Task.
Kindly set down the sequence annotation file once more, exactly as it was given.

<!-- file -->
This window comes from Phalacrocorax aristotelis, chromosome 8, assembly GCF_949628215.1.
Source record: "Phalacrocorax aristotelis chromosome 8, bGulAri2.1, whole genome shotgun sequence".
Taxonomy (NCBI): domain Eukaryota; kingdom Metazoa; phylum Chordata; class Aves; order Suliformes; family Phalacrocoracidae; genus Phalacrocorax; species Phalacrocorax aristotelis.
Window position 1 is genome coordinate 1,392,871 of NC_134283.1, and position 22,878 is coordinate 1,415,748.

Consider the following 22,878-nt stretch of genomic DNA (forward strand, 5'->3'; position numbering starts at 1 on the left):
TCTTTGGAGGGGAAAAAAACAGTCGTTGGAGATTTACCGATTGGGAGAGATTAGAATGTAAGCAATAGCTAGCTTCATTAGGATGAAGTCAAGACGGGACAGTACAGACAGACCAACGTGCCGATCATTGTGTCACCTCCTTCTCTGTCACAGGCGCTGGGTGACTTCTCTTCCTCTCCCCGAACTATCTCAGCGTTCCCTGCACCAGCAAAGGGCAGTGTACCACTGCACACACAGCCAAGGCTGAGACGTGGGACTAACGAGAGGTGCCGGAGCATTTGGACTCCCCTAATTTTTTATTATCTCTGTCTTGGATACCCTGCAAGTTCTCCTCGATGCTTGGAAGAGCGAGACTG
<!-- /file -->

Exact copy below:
This window comes from Phalacrocorax aristotelis, chromosome 8, assembly GCF_949628215.1.
Source record: "Phalacrocorax aristotelis chromosome 8, bGulAri2.1, whole genome shotgun sequence".
Taxonomy (NCBI): domain Eukaryota; kingdom Metazoa; phylum Chordata; class Aves; order Suliformes; family Phalacrocoracidae; genus Phalacrocorax; species Phalacrocorax aristotelis.
Window position 1 is genome coordinate 1,392,871 of NC_134283.1, and position 22,878 is coordinate 1,415,748.

Consider the following 22,878-nt stretch of genomic DNA (forward strand, 5'->3'; position numbering starts at 1 on the left):
TCTTTGGAGGGGAAAAAAACAGTCGTTGGAGATTTACCGATTGGGAGAGATTAGAATGTAAGCAATAGCTAGCTTCATTAGGATGAAGTCAAGACGGGACAGTACAGACAGACCAACGTGCCGATCATTGTGTCACCTCCTTCTCTGTCACAGGCGCTGGGTGACTTCTCTTCCTCTCCCCGAACTATCTCAGCGTTCCCTGCACCAGCAAAGGGCAGTGTACCACTGCACACACAGCCAAGGCTGAGACGTGGGACTAACGAGAGGTGCCGGAGCATTTGGACTCCCCTAATTTTTTATTATCTCTGTCTTGGATACCCTGCAAGTTCTCCTCGATGCTTGGAAGAGCGAGACTG